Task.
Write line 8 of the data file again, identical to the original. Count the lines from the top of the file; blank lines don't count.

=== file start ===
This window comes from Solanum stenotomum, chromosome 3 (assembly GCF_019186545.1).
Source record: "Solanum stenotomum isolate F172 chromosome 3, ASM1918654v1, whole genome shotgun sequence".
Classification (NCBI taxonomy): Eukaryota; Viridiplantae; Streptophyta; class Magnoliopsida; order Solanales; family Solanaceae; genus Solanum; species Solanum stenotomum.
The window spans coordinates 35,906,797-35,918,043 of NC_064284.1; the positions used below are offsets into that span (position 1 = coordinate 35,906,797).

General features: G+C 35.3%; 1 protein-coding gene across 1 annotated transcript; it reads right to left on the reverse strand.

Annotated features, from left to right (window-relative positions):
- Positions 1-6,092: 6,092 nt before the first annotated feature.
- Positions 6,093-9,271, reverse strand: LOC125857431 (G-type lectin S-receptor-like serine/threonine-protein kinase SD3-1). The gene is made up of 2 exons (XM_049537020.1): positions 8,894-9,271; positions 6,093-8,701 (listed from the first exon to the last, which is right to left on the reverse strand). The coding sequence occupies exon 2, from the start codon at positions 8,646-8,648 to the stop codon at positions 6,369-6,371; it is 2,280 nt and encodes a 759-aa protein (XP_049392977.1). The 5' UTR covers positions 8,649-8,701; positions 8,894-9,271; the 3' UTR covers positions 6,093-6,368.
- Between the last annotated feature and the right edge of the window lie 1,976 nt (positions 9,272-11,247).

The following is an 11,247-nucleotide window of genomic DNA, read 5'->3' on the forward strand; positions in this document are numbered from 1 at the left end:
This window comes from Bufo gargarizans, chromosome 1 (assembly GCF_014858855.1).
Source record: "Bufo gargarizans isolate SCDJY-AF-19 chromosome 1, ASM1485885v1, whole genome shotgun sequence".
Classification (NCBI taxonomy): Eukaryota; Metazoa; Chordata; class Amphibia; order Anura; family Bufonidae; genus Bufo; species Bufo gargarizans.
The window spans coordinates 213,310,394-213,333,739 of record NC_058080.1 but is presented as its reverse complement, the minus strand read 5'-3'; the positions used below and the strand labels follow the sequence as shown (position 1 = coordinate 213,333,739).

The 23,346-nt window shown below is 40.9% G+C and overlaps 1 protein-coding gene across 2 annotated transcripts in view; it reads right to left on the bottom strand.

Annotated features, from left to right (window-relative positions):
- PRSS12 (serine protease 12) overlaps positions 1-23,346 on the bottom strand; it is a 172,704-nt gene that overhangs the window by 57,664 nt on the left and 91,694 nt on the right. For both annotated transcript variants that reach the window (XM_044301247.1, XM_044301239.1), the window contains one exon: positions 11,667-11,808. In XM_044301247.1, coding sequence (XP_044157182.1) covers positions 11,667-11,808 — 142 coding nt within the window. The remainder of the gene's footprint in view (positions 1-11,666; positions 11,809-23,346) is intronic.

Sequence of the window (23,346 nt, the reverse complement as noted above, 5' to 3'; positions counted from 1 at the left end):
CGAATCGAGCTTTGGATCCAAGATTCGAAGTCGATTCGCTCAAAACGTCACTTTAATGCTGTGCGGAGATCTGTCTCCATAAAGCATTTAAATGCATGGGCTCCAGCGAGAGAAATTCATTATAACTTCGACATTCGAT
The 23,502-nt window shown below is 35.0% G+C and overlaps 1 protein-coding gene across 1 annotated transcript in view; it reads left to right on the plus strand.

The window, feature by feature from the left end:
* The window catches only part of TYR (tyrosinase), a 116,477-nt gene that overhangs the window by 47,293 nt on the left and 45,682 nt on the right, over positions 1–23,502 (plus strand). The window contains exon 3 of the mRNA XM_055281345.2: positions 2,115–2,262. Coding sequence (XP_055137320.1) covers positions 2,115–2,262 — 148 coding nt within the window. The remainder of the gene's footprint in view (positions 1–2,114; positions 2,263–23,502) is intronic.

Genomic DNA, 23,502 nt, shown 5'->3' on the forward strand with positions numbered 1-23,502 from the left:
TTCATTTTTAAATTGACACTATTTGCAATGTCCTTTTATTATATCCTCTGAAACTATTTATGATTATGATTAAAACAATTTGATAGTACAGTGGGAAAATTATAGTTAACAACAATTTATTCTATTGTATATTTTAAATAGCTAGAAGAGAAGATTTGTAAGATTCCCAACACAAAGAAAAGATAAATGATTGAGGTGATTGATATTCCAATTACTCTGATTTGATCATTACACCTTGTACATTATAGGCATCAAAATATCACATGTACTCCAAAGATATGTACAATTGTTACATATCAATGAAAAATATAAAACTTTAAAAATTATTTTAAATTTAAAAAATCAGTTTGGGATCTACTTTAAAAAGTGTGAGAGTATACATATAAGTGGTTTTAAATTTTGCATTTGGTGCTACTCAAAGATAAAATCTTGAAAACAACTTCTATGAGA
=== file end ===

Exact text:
- Positions 6,093-9,271, reverse strand: LOC125857431 (G-type lectin S-receptor-like serine/threonine-protein kinase SD3-1). The gene is made up of 2 exons (XM_049537020.1): positions 8,894-9,271; positions 6,093-8,701 (listed from the first exon to the last, which is right to left on the reverse strand). The coding sequence occupies exon 2, from the start codon at positions 8,646-8,648 to the stop codon at positions 6,369-6,371; it is 2,280 nt and encodes a 759-aa protein (XP_049392977.1). The 5' UTR covers positions 8,649-8,701; positions 8,894-9,271; the 3' UTR covers positions 6,093-6,368.